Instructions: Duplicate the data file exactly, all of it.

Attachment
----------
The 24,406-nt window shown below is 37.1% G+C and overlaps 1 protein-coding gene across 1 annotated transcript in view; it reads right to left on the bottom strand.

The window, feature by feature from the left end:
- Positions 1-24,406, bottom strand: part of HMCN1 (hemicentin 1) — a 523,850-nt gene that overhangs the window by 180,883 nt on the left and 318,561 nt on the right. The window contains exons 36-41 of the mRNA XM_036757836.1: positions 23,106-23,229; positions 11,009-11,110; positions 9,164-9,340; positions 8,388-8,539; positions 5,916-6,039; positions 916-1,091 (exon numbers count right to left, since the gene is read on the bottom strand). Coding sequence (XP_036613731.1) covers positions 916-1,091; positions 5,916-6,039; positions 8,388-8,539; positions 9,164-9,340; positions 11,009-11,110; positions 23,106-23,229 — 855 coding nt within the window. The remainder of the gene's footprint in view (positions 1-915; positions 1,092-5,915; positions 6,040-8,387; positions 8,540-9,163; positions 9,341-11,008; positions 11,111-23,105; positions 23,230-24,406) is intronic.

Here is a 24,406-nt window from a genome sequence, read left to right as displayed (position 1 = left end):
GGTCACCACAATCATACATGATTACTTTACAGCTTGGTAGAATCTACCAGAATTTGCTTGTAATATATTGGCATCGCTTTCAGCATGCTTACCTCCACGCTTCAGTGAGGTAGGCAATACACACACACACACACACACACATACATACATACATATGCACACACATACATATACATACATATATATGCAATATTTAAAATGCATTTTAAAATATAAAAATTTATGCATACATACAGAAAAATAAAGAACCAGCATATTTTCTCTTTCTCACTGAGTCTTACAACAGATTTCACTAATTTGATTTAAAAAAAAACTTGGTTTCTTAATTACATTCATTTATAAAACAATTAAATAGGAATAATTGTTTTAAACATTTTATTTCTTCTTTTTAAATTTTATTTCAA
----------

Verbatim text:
The 24,406-nt window shown below is 37.1% G+C and overlaps 1 protein-coding gene across 1 annotated transcript in view; it reads right to left on the bottom strand.

The window, feature by feature from the left end:
- Positions 1-24,406, bottom strand: part of HMCN1 (hemicentin 1) — a 523,850-nt gene that overhangs the window by 180,883 nt on the left and 318,561 nt on the right. The window contains exons 36-41 of the mRNA XM_036757836.1: positions 23,106-23,229; positions 11,009-11,110; positions 9,164-9,340; positions 8,388-8,539; positions 5,916-6,039; positions 916-1,091 (exon numbers count right to left, since the gene is read on the bottom strand). Coding sequence (XP_036613731.1) covers positions 916-1,091; positions 5,916-6,039; positions 8,388-8,539; positions 9,164-9,340; positions 11,009-11,110; positions 23,106-23,229 — 855 coding nt within the window. The remainder of the gene's footprint in view (positions 1-915; positions 1,092-5,915; positions 6,040-8,387; positions 8,540-9,163; positions 9,341-11,008; positions 11,111-23,105; positions 23,230-24,406) is intronic.

Here is a 24,406-nt window from a genome sequence, read left to right as displayed (position 1 = left end):
GGTCACCACAATCATACATGATTACTTTACAGCTTGGTAGAATCTACCAGAATTTGCTTGTAATATATTGGCATCGCTTTCAGCATGCTTACCTCCACGCTTCAGTGAGGTAGGCAATACACACACACACACACACACACATACATACATACATATGCACACACATACATATACATACATATATATGCAATATTTAAAATGCATTTTAAAATATAAAAATTTATGCATACATACAGAAAAATAAAGAACCAGCATATTTTCTCTTTCTCACTGAGTCTTACAACAGATTTCACTAATTTGATTTAAAAAAAAACTTGGTTTCTTAATTACATTCATTTATAAAACAATTAAATAGGAATAATTGTTTTAAACATTTTATTTCTTCTTTTTAAATTTTATTTCAA